An Inductance Bridge you can build

Background / Introduction

Measurement of inductance is sometimes necessary in your amplifier (or whatever) developments. For amplifiers, characterizing an unknown transformer will allow you to determine what kinds of circuits the transformer will likely work with. Inductors can be analyzed to determine their fit for power supply use and/or amplifier use. You also may want to determine how much DC or AC signal the transformer or inductor is likely to handle.

This series of articles describes Owens Bridge inductance "meters" that are relatively easy to build and calibrate. Several different "levels" of instruments will be described, depending on how ambitious you are. The simplest allows you to just measure inductance. More sophisticated versions allow you to measure inductance as a function of DC and AC excitation levels, so that you can determine how much power or DC the inductor or transformer is likely to handle.

The Owens bridge was selected for a basis of these instruments for a few reasons:

1. The adjustment for the inductive and the resistive parts of the unknown inductor are independent.
2. It is easy to "calibrate" the instrument and keep it calibrated. (accurate results).
3. DC and AC can independently applied, and the inductance measurement is not dependent on the frequency.

In this first article, we will describe the Owens Bridge, and outline what kinds of instruments will be described in later articles.

Simplified Schematic Description

The basic concept behind any bridge type of instrument is a null measurement. You make adjustments of at least one of the values in the bridge, and look for a MINIMUM (null) on the detector. Since a normal inductor has reactive (inductance) components and resistive components, at least two adjustments are necessary. For the Owens bridge, by examining the formulas shown in the schematic above, you will notice that R3 appears only in the inductive part of the "unknown" balance, and C3 appears only in the resistive part. This is very nice, since it means that there is no interaction during the balance. So, we can simplify the adjustments and still get accurate results. I will point out that since a capacitor is varied to obtain the resistance part of the inductor, we will not "calibrate" that portion of the instrument, since an ohmmeter will give you results that are probably more accurate (unless you get into ultrasonic or RF signals where you might want to measure the effects of the AC resistance (in phase component, not inductive or capacitive).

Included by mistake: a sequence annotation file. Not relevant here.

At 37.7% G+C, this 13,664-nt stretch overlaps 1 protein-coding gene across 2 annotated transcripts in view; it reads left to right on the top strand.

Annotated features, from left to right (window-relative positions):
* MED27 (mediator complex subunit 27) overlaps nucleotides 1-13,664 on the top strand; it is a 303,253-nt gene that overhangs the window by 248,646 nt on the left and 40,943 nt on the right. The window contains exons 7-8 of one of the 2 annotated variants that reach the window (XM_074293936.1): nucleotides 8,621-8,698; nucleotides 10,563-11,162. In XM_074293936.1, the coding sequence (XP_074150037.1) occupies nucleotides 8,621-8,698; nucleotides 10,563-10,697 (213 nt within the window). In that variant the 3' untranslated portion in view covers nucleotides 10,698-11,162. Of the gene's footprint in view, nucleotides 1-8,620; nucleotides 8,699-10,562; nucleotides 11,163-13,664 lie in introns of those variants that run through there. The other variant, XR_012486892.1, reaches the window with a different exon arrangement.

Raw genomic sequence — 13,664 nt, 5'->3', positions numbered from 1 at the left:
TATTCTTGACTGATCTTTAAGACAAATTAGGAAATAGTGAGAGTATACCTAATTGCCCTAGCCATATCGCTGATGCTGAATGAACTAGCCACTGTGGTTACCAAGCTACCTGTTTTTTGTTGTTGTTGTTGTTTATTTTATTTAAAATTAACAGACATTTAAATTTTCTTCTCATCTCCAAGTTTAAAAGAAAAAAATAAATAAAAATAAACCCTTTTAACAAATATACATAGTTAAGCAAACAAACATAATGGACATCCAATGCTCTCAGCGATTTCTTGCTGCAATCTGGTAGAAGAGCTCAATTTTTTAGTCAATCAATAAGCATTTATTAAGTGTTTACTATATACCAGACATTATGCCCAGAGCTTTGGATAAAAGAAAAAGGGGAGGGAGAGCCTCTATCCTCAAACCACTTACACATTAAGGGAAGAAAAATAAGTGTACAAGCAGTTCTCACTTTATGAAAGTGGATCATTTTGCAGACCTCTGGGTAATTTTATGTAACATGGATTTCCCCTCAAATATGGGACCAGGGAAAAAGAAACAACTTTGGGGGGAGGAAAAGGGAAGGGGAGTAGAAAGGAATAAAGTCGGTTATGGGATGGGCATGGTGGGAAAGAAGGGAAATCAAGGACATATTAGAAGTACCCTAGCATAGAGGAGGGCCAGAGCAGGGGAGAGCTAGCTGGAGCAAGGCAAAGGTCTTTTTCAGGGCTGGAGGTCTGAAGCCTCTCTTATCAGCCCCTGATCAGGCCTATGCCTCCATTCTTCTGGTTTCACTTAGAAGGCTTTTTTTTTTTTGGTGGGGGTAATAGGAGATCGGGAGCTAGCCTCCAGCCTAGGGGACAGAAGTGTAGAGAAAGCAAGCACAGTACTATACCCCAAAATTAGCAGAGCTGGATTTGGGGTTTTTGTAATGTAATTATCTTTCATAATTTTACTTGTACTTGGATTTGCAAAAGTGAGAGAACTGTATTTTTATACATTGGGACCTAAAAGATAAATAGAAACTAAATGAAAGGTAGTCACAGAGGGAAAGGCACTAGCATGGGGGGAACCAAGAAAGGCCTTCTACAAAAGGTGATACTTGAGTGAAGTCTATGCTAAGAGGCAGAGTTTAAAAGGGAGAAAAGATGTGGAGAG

Notice as well that there is a capacitor (C2 or C3) that blocks any potential DC that might be placed across the AC source. This means we can place DC current in the circuit without it affecting the AC source.

Notice further that the formulas for the inductance null (and resistance null) are independent of applied AC frequency. This means that we are also free to explore the effects of frequency on inductance value.

There is one limitation with this bridge. Notice that the DC current is placed directly in parallel with the detector. This means that the current source has to be relatively high impedance, and it must be free of ripple (in a null instrument, you are looking for a minimum level at the detector, so ripple affects the degree of null you can get).

So what kind of instruments can we build?

For the simplest case, I'll show a real bridge circuit that requires only an AC meter to measure inductance at one frequency and one AC level. This will use a bank of switched resistors as part of the bridge. The inductance value can then unambiguously read from the switch positions, making the calibration "easy".

For the next complicated version, we will add capability of changing the DC current flowing through the "unknown" inductor. This can be either an external DC voltage source (with current source conversion shown schematically in the instrument) or an entire DC supply added to the instrument.

Later, we will add capability to change the AC signal level and signal frequency.

-Steve